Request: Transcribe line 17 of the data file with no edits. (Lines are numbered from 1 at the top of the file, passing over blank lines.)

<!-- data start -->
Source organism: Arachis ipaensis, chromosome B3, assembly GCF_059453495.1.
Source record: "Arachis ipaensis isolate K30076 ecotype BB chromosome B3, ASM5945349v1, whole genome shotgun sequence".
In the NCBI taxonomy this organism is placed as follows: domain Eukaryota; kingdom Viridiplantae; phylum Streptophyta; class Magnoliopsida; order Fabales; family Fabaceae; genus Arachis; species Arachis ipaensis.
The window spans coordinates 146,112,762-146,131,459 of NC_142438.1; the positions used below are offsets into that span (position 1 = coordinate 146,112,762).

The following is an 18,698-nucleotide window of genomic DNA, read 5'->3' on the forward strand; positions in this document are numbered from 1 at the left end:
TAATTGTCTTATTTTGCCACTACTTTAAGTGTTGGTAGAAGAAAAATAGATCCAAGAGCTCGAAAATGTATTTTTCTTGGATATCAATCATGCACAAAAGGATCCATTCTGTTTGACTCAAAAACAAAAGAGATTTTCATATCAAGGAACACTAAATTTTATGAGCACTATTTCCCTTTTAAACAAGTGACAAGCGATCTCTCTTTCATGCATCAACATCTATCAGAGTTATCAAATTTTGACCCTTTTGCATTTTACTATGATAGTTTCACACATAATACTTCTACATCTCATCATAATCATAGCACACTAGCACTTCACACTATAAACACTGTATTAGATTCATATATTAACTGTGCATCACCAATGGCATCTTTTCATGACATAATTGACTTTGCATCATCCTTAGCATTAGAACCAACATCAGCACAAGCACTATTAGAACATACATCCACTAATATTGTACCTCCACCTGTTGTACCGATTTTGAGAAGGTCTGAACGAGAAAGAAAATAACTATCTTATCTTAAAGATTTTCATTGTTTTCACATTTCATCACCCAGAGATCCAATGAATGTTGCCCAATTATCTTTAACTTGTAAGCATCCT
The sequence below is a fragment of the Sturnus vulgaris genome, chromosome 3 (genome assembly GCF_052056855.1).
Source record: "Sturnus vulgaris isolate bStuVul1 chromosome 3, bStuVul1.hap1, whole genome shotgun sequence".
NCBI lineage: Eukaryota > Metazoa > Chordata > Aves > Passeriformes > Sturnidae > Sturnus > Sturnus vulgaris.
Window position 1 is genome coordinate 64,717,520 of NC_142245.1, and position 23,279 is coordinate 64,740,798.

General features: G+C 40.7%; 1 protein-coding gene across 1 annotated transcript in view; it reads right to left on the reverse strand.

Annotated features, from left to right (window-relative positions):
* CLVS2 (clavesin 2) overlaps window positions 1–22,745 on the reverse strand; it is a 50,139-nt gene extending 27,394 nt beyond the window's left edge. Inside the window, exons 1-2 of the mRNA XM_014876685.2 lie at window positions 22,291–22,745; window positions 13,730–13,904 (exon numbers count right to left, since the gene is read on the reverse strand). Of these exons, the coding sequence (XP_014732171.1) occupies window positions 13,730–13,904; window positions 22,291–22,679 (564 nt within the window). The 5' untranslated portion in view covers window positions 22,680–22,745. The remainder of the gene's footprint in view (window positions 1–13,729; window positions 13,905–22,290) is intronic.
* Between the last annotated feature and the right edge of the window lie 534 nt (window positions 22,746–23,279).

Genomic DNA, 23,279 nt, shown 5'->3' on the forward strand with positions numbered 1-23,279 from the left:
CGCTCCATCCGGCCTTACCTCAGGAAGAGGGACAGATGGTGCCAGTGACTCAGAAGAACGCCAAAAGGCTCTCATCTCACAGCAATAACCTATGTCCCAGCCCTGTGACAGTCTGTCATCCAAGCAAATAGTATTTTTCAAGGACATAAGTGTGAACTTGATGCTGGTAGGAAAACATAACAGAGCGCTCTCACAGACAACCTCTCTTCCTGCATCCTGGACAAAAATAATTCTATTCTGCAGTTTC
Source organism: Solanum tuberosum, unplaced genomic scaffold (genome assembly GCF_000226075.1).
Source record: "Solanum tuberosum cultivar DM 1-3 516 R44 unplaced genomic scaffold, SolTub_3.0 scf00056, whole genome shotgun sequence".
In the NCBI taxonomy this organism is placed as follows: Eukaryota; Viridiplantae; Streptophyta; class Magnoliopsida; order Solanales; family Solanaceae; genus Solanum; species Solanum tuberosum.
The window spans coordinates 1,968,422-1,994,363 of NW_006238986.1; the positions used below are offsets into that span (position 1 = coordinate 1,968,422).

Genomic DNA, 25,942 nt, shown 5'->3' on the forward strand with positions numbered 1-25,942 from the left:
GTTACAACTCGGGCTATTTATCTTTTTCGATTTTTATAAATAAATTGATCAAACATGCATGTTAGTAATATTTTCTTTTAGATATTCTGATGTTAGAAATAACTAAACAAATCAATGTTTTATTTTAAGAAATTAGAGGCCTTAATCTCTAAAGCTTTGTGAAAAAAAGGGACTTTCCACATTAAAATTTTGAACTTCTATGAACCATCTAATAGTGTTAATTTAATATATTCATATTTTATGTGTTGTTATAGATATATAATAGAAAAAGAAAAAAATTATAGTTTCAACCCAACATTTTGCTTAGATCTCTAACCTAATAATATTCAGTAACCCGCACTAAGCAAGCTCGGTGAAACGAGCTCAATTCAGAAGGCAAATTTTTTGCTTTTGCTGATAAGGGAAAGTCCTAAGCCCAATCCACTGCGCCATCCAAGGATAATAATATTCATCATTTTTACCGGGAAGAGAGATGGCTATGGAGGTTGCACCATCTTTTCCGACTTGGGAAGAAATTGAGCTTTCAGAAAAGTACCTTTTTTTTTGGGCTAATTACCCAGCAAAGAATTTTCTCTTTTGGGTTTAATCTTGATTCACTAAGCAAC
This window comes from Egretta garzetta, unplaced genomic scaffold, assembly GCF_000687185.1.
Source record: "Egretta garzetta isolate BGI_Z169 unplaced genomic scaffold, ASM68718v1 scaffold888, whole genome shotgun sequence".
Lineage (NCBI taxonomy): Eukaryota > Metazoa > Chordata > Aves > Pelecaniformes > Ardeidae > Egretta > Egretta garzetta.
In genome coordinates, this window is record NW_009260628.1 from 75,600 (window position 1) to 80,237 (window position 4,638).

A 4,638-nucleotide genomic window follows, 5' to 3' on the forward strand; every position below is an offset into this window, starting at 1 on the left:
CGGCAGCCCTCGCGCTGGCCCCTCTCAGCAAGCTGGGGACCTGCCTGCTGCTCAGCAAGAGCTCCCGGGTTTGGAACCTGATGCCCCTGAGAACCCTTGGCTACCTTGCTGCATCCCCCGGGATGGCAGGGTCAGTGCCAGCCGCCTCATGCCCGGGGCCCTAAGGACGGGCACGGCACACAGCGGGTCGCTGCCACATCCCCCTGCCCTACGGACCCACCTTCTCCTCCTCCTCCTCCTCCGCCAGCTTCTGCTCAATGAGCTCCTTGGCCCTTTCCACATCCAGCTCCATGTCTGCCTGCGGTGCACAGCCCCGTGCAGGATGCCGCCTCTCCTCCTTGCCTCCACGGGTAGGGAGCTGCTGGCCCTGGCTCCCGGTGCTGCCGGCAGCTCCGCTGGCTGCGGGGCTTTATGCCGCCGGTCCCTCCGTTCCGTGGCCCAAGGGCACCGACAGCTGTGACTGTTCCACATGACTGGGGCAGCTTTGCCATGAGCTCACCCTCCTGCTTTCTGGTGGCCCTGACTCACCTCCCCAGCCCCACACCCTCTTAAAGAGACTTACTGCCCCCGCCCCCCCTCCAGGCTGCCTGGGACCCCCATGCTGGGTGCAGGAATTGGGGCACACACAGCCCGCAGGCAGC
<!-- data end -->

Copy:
Source organism: Solanum tuberosum, unplaced genomic scaffold (genome assembly GCF_000226075.1).